Unimpressive album from A Perfect Murder
'War on Aggression' is yet another metal offering from Victory Records, who seem to be putting out anything at the moment as long as tight jeans and slanty haircuts are involved. Rather than quality, they do seem to be going for the quantity, seeing as a whole legion of young teens seem to be eating up this vacuous, samey noise at exponential rates. The only problem, to paint some pretty wide brushstrokes, is that it all sounds so indistinguishable and sadly, A Perfect Murder are no exception.
Musically, it is hard to pick out any particular highpoints within 'War on Aggression' as there is such a woeful lack of creativity on display. There is never one of those 'wow' moments to grab you suddenly on here, nor anything that screams that they are a band worth a second listen. There is just a nasty feeling of disappointment that lingers as you listen, with the only bonus of that the album being relatively and mercifully short in length.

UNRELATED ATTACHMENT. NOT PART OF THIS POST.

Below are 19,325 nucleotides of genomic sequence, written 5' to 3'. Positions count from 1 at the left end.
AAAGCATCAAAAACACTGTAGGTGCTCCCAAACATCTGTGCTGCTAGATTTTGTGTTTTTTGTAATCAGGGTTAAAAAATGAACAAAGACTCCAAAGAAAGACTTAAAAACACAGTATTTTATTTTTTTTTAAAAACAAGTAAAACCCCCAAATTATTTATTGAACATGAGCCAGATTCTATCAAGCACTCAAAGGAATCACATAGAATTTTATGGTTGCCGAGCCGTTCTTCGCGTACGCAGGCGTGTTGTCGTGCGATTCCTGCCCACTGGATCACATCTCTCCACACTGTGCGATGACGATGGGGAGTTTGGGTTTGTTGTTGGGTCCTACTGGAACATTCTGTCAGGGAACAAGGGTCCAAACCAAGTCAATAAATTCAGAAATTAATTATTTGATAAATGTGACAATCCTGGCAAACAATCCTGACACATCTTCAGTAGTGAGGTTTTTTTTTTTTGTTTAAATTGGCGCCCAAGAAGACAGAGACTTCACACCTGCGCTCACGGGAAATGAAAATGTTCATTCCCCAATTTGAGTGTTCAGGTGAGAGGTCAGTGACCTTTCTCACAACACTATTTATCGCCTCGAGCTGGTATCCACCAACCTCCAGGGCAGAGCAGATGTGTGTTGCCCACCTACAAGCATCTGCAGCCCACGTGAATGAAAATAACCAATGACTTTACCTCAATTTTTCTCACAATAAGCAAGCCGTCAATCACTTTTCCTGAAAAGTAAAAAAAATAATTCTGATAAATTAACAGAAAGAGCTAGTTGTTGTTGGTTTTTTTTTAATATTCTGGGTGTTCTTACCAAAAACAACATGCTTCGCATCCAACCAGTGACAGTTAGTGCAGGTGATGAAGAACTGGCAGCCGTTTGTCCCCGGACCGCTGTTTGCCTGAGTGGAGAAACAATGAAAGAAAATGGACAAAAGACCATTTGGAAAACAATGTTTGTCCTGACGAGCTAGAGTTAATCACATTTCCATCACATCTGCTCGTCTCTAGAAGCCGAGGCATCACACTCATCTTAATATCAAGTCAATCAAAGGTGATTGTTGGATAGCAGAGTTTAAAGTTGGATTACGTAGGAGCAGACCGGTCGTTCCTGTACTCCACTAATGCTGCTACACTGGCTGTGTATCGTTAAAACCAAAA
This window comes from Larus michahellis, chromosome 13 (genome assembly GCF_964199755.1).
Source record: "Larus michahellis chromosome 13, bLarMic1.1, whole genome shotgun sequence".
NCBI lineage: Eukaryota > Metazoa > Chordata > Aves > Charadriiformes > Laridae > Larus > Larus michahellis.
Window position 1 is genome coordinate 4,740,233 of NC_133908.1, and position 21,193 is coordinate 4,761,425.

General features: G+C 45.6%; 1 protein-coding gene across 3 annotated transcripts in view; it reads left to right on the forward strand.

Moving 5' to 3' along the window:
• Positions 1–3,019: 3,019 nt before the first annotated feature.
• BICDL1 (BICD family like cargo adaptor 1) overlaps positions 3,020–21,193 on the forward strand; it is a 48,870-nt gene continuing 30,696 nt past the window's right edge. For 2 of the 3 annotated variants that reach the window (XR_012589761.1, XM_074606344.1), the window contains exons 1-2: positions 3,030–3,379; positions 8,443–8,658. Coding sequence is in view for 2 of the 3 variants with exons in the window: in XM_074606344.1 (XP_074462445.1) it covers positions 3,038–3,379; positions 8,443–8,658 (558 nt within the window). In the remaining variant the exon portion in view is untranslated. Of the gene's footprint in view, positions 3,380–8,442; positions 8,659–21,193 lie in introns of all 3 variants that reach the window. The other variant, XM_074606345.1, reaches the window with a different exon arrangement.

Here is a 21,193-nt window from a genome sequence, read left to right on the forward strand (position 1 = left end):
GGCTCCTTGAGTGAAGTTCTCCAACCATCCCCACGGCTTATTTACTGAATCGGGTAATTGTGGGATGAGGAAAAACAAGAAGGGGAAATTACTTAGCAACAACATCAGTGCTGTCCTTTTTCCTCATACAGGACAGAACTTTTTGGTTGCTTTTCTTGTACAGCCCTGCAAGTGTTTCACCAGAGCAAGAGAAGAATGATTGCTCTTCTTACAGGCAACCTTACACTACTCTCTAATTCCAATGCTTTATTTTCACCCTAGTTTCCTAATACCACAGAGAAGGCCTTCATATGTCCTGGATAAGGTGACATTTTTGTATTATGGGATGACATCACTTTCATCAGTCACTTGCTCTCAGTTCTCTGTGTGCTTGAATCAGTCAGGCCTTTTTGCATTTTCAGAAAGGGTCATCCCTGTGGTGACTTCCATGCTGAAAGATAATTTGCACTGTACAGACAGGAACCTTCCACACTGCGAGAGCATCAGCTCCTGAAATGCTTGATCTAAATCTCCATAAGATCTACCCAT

Kicking off with title track 'War on Aggression' even the ramped up guitars sound ploddy and a little done to death, so much in fact, I'm sure I've heard the same intro on at least three other albums this year. The lyrics are a little old hat too, with the refrain of: "I don't hate my life, I just hate you" on 'Sadist'. There is just nothing to sink your teeth in here.
The only notable thing on this album is the fact that the final track is named after early nineties WWF wrestling tag team super group 'Legion of Doom'. Actually, it might not be, but the track shares a name with them anyway and that is a nice bit of nostalgia for anyone who remembers the days of Brett 'the Hitman' Hart, Rowdy Roddy Piper, The Bushwhackers and when it was WWF not WWE – the glory days if you will.
A few years ago, A Perfect Murder would have sounded new, fresh and exciting, but now this sound is so tired and watered down, you don't want to hear or find out more about bands like this. 'War on Aggression' is just not good enough to cut the proverbial mustard at the moment, with its unashamed lack of effort and the inherent recycled nature of the sound. This may sell bucket loads but with no creative drive or spark, it probably doesn't deserve to.